NASA satellites have been providing forecasters with various types of imagery on Typhoon Amphan as it heads toward a landfall near the border of eastern India and Bangladesh on May 20.
NASA-NOAA’s Suomi NPP satellite provided visible imagery of Amphan and NASA’s Aqua satellite provided an infrared view of the storm’s cloud top temperatures. Amphan was moving north through the Bay of Bengal and forecast to make landfall in northeastern India near Kolkata, which is just west of the border with Bangladesh.
The Bay of Bengal is located in the northeastern part of the Indian Ocean. The Bay is framed by India to the west, Bangladesh to the north, and Myanmar to the east.
On May 19, the Visible Infrared Imaging Radiometer Suite (VIIRS) instrument aboard Suomi NPP provided a visible image Amphan. The image showed that Amphan covered the northern part of the Bay of Bengal.
Tropical cyclones are made up hundreds of thunderstorms, and infrared data can show where the strongest storms are located. They can do that because infrared data provides temperature information, and the strongest thunderstorms that reach highest into the atmosphere have the coldest cloud top temperatures. Convection is rising air that condenses and forms the thunderstorms that make up a tropical cyclone. When it is strong, it pushes clouds higher into the troposphere (the layer of atmosphere closest to Earth’s surface). The higher you go in the troposphere, the colder the air temperature gets and colder cloud tops indicate stronger storms.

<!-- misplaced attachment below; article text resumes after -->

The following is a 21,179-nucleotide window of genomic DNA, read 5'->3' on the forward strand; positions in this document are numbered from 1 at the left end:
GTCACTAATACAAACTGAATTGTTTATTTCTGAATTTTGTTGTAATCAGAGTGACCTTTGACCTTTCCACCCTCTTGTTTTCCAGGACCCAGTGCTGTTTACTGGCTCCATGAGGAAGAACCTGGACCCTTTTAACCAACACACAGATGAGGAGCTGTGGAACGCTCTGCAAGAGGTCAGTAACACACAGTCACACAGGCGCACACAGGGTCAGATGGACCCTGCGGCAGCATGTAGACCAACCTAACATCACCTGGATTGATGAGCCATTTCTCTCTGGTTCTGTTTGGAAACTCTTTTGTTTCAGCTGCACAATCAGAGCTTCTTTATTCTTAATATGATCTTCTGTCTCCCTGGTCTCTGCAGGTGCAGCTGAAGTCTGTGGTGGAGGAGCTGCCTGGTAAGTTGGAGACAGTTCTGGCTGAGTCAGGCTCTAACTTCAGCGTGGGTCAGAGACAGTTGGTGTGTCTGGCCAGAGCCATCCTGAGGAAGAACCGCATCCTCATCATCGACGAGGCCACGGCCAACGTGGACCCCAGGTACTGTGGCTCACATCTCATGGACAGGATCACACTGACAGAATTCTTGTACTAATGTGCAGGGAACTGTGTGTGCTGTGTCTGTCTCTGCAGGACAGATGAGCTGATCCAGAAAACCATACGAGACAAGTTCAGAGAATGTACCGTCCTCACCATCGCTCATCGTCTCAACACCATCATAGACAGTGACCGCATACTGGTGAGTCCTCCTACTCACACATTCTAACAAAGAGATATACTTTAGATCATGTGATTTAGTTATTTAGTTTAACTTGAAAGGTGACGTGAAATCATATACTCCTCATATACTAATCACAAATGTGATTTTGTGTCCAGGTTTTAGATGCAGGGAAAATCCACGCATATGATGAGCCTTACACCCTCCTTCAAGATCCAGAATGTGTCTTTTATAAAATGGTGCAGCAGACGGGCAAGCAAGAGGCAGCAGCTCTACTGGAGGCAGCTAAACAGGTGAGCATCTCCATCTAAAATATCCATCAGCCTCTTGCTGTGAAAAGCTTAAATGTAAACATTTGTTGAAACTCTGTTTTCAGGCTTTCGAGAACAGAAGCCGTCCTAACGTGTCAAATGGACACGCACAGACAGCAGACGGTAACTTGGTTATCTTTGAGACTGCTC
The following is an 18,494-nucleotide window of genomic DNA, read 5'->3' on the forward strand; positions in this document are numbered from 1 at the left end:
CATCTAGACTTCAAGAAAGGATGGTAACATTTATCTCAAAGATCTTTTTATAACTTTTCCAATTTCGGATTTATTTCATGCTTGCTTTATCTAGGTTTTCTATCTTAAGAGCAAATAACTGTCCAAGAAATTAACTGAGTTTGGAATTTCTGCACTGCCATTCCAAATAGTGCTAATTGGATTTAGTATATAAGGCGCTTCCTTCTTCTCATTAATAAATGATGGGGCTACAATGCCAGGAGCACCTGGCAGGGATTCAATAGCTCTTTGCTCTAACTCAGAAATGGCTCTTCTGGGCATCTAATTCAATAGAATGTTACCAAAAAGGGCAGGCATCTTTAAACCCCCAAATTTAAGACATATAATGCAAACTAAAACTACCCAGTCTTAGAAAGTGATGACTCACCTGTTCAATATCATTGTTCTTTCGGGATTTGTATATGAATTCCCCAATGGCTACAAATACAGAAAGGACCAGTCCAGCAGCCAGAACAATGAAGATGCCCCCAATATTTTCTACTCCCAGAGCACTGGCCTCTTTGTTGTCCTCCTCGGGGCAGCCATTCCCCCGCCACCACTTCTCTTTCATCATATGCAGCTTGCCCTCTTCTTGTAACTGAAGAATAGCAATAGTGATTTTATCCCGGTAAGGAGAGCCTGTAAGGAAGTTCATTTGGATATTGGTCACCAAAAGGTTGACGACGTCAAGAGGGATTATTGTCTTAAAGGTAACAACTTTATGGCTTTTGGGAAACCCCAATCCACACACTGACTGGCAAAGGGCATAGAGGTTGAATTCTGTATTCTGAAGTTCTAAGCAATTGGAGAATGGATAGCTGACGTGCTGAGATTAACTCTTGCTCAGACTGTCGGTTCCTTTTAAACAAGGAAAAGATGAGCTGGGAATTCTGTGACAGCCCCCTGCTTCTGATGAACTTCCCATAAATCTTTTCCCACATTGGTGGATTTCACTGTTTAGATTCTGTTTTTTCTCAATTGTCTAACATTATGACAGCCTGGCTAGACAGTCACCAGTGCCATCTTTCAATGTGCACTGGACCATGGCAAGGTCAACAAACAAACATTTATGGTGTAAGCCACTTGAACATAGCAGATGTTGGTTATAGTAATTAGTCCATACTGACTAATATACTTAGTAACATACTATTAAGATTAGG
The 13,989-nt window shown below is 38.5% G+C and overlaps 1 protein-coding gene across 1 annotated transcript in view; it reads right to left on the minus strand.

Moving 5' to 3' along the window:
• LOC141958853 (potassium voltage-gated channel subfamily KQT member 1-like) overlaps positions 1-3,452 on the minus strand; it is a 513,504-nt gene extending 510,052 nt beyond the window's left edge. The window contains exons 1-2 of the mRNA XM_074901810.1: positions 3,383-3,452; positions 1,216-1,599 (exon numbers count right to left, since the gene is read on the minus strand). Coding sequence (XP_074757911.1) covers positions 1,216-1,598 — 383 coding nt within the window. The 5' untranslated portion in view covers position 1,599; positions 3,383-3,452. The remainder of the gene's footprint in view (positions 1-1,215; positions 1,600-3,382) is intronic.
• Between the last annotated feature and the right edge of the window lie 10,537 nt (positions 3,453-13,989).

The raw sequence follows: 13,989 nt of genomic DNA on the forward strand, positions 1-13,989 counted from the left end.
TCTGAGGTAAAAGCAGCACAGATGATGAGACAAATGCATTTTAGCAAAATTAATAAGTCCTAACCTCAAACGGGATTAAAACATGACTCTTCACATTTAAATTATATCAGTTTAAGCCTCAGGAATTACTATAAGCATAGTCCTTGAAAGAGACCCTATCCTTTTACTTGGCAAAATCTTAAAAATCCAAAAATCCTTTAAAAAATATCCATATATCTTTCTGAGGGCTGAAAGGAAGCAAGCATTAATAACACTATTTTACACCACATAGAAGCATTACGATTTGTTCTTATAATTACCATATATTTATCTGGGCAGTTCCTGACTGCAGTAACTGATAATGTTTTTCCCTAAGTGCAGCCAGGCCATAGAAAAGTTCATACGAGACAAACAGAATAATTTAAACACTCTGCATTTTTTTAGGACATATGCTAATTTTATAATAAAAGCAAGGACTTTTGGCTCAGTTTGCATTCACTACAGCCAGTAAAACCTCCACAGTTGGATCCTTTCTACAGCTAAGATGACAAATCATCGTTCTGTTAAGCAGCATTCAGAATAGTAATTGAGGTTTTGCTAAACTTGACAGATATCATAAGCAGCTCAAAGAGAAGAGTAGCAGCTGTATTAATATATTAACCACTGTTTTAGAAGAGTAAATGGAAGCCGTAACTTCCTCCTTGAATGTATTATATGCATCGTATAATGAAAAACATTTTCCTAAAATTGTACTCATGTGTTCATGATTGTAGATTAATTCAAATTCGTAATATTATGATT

On May 20, 2020, at 3:30 a.m. EDT (0730 UTC) the Moderate Resolution Imaging Spectroradiometer or MODIS instrument and the Atmospheric Infrared Sounder or AIRS instrument that both fly aboard NASA’s Aqua satellite found coldest cloud top temperatures in a large area around Amphan’s center of circulation and along the coast on northeastern India. It was as cold as or colder than minus 80 degrees Fahrenheit (minus 62.2 Celsius). NASA research has found that cloud top temperatures that cold indicate strong storms with the potential to generate heavy rainfall.
On May 20 at 5 a.m. EDT (0900 UTC), Tropical Cyclone Amphan was located near latitude 20.5 degrees north and longitude 87.9 degrees east, approximately, 129 miles south-southwest of Kolkata, India. Amphan was moving to the north-northeast and had maximum sustained winds 85 knots (98 mph/157 kph). Amphan continued to hold on to Category 2 hurricane status on the Saffir-Simpson Hurricane Wind Scale.
Forecasters at the Joint Typhoon Warning Center said that Amphan was weakening as it moves north-northeast toward landfall. That landfall occurred in the morning hours of May 20 Eastern Daylight Time.
The Regional Specialized Meteorological Center (RSMC) in New Dehli, India reported, “Amphan crossed West Bengal-Bangladesh coast between Digha (West Bengal) and Hatiya Islands (Bangladesh) across Sunderbans near latitude 21.65 degrees north and longitude 88.3 degrees east between 1530 and 1730 [India Standard Time or] IST (6 and 8 a.m. EDT) on May 20 with wind speed of 155-165 kph [96 to 103 mph].” Amphan is forecast to move inland in a north-northeasterly direction.
Tropical cyclones/hurricanes are the most powerful weather events on Earth. NASA researches these storms to determine how they rapidly intensify, develop and behave. NASA’s expertise in space and scientific exploration contributes to essential services provided to the American people by other federal agencies, such as hurricane weather forecasting.
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By Rob Gutro
NASA Goddard Space Flight Center
This part of information is sourced from https://www.eurekalert.org/pub_releases/2020-05/nsfc-nsc_1052020.php